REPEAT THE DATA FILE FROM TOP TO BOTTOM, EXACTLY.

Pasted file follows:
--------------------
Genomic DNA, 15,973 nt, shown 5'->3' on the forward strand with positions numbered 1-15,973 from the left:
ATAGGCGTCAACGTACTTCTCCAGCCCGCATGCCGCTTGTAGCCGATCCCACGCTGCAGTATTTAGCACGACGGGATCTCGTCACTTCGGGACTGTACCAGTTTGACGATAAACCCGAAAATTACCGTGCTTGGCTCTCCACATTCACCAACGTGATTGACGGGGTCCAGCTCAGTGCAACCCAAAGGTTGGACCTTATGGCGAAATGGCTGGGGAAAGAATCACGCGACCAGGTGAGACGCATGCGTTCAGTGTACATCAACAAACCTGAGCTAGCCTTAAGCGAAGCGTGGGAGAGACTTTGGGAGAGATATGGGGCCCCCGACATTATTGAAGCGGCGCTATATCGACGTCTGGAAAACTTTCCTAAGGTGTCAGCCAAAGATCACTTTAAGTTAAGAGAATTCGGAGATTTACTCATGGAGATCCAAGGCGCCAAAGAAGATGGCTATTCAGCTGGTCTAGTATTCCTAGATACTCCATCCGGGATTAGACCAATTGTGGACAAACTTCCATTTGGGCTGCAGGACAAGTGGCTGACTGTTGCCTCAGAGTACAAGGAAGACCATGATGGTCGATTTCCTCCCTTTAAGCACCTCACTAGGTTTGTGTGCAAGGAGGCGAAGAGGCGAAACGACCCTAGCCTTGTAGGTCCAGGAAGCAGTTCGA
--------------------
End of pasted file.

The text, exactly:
Genomic DNA, 15,973 nt, shown 5'->3' on the forward strand with positions numbered 1-15,973 from the left:
ATAGGCGTCAACGTACTTCTCCAGCCCGCATGCCGCTTGTAGCCGATCCCACGCTGCAGTATTTAGCACGACGGGATCTCGTCACTTCGGGACTGTACCAGTTTGACGATAAACCCGAAAATTACCGTGCTTGGCTCTCCACATTCACCAACGTGATTGACGGGGTCCAGCTCAGTGCAACCCAAAGGTTGGACCTTATGGCGAAATGGCTGGGGAAAGAATCACGCGACCAGGTGAGACGCATGCGTTCAGTGTACATCAACAAACCTGAGCTAGCCTTAAGCGAAGCGTGGGAGAGACTTTGGGAGAGATATGGGGCCCCCGACATTATTGAAGCGGCGCTATATCGACGTCTGGAAAACTTTCCTAAGGTGTCAGCCAAAGATCACTTTAAGTTAAGAGAATTCGGAGATTTACTCATGGAGATCCAAGGCGCCAAAGAAGATGGCTATTCAGCTGGTCTAGTATTCCTAGATACTCCATCCGGGATTAGACCAATTGTGGACAAACTTCCATTTGGGCTGCAGGACAAGTGGCTGACTGTTGCCTCAGAGTACAAGGAAGACCATGATGGTCGATTTCCTCCCTTTAAGCACCTCACTAGGTTTGTGTGCAAGGAGGCGAAGAGGCGAAACGACCCTAGCCTTGTAGGTCCAGGAAGCAGTTCGA